Monday, May 29, 2006
Analyzing the Analysts: Brenda Michelson
First, let me get the bashing out of the way. She grew up as a Warrior and I am a Warhawk (Town rivalries) which means that I have to be highly critical of anything she does and therefore analysis will be even deeper seeking out holes than I would do for other analysts.
Second, my blogroll isn't filled with very many women bloggers which means that even though she hasn't acknowledged her duty, she needs to step up and get other women industry analysts to blog. It would be interesting if she could call up some women analysts from Gartner and Forrester and get them to realize the value proposition of having a two-way dialog.
Third, she is one of the only industry analyst bloggers in the United States that isn't babbling about product-oriented architecture and mentioning the latest greatest vendor she had a discussion with. Is she getting it twisted and think she is in the UK where analysts tend to only focus on customer problems?
Fourth, her blog entries are very insightful. I suspect this is due to the fact that she was once an enterprise architect for L.L. Bean Seems like other analysts in the blogosphere never worked within a large enterprise and therefore have an outsider looking in perspective on our thought processes. I wonder if you could help out other analysts understand what business-driven EA (vs product-oriented EA) really means by not blogging periodically but doing a blogothon and drilling down deep every single day for the next three months.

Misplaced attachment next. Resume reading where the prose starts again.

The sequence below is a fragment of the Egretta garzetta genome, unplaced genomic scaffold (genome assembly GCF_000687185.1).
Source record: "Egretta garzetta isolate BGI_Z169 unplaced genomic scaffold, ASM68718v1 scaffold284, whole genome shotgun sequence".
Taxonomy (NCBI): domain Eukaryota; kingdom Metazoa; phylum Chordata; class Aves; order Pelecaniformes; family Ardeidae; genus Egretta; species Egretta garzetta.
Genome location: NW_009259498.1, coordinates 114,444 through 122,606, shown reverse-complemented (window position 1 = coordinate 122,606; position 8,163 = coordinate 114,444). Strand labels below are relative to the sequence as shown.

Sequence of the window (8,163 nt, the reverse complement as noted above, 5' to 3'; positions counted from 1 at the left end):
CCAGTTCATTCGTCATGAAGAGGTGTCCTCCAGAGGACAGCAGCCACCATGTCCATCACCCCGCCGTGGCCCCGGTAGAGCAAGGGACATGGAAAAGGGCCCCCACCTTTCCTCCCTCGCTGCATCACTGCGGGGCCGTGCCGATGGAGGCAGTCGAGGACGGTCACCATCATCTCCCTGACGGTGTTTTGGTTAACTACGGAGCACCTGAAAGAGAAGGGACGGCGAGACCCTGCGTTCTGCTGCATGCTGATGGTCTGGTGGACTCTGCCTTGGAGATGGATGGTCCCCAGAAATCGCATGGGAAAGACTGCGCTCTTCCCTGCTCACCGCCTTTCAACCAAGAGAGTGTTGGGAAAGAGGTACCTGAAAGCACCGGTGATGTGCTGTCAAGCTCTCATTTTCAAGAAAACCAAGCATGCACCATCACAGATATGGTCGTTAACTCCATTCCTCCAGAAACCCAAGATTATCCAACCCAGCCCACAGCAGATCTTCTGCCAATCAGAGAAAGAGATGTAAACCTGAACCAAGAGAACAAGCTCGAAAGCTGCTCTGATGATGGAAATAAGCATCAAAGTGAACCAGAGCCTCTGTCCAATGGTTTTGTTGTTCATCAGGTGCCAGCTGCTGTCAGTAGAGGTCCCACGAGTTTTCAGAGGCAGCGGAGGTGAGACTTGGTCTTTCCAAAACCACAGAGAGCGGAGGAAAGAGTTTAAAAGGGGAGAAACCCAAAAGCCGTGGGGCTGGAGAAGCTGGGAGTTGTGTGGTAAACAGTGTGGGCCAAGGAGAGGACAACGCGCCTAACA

Five, your boss always talks about innovation but I have never seen you discuss this topic. Yes, this word is minimally abused and definetely overloaded. Many EA practitioners believe that EA is all about transformation which is distinct from innovation. Maybe you could tell us what innovation for EA is all about?
Six, how come you don't speak at conferences? I am tired of the mindless dribble that comes from other industry analyst firms. It is so high-level that I have to pretend I am Bill Clinton lighting a big one but not actually inhaling. What would it take for you to speak at an upcoming Infoworld conference? I am sure Jon Udell can hook you up.
Seven, it's ok to talk about personal things every once in awhile. What do you drive? Where do you vacation? What was the last book you read? Could you tell us what other industry analysts you have engaged in meaningful dialog with before (I know you and Stephen O'Grady have talked but who else?
Eight, we both have a vested interest in SOA and Portals but what would it take to convince you to start doing a research report on how enterprises can start embracing web 2.0? We know that other analyst firms are clueless to web 2.0 and you will have a headstart of at least six months before they finally get their ah-ha moment.
Nine, I'm in a sharing mood. What would it take for you to come and visit our enterprise and do a case study on how we do architecture governance or even on practices we use to construct our SOA?
Ten, does your boss know that you actually put references to non-seybold research in your reports? This is even more transparent than what any other industry analyst firm has ever done. Maybe the others will continue their practice of plaigarism and simply stay status quo but you need to talk about why you do this and encourage other analysts in the blogosphere to start doing the same. Transparency builds trust...
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